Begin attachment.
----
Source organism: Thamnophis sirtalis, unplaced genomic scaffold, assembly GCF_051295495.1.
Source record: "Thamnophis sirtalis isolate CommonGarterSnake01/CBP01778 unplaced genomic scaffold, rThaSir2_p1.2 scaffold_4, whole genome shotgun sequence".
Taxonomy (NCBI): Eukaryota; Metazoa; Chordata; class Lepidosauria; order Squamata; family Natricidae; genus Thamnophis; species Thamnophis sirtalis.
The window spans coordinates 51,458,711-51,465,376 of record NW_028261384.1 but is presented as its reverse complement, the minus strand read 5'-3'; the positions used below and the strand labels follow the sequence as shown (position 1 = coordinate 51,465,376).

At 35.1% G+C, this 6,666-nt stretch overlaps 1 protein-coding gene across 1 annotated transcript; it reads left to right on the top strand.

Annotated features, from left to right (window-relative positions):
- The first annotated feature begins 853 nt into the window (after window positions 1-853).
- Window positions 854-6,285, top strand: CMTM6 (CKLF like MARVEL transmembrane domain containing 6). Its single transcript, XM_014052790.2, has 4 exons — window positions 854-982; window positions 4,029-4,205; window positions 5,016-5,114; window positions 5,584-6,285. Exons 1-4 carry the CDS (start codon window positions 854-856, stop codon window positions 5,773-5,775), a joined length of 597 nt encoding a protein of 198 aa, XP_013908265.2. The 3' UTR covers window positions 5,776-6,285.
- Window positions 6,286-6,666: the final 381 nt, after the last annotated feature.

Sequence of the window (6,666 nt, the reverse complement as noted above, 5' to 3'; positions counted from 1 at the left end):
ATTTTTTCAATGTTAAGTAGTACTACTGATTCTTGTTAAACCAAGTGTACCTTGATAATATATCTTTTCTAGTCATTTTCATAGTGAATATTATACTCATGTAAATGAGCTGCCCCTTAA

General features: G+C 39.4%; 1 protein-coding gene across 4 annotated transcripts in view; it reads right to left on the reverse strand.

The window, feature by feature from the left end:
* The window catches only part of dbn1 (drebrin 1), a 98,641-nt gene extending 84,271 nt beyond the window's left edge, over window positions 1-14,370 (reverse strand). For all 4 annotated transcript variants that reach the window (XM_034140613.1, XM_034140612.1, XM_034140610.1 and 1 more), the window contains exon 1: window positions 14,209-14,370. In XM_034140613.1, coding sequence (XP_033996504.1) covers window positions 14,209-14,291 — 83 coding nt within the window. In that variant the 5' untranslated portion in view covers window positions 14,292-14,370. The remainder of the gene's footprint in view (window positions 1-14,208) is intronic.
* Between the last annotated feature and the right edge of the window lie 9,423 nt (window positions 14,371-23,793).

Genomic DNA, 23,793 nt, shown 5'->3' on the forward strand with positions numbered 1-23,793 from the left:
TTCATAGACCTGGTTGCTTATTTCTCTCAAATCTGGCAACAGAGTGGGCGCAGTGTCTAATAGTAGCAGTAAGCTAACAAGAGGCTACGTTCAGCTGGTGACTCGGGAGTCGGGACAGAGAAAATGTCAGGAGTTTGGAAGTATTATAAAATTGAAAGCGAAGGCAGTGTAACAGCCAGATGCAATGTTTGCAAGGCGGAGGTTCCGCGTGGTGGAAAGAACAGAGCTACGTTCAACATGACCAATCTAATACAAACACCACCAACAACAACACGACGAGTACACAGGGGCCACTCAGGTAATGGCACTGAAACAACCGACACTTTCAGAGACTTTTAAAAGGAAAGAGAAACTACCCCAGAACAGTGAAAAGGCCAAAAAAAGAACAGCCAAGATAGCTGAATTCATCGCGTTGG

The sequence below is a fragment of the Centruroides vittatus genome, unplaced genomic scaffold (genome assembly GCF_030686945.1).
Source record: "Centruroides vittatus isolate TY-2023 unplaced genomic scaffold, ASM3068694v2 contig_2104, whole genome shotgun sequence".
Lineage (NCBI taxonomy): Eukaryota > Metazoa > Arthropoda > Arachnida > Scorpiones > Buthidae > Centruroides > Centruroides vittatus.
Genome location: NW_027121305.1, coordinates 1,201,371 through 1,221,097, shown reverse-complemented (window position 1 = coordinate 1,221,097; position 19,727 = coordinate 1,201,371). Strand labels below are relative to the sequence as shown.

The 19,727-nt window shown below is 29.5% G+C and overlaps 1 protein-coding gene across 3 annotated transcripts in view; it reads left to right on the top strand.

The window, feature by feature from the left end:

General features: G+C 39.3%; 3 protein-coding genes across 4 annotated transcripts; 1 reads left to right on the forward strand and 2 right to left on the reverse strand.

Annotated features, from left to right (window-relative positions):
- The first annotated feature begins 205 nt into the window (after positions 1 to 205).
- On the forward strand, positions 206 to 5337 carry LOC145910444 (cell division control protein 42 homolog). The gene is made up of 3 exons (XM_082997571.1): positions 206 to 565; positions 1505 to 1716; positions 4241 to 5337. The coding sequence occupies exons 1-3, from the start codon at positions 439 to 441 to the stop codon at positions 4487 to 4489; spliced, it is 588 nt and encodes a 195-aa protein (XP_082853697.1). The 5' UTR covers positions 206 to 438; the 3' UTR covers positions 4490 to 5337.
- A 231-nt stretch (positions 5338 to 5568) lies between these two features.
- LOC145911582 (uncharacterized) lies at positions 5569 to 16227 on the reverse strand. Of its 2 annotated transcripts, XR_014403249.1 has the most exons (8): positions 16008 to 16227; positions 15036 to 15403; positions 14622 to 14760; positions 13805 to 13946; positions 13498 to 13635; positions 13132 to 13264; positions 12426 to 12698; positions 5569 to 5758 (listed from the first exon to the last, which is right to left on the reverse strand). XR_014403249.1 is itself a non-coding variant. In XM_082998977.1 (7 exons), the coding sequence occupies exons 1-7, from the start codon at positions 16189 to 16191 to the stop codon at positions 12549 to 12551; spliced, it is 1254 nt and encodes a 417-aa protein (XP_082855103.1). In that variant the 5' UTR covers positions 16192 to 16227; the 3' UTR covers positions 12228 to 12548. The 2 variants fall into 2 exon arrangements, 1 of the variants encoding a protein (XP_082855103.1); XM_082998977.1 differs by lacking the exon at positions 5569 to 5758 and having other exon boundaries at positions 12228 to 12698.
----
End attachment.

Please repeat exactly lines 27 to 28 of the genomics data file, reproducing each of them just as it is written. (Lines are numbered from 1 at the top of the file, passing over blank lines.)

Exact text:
- On the forward strand, positions 206 to 5337 carry LOC145910444 (cell division control protein 42 homolog). The gene is made up of 3 exons (XM_082997571.1): positions 206 to 565; positions 1505 to 1716; positions 4241 to 5337. The coding sequence occupies exons 1-3, from the start codon at positions 439 to 441 to the stop codon at positions 4487 to 4489; spliced, it is 588 nt and encodes a 195-aa protein (XP_082853697.1). The 5' UTR covers positions 206 to 438; the 3' UTR covers positions 4490 to 5337.
- A 231-nt stretch (positions 5338 to 5568) lies between these two features.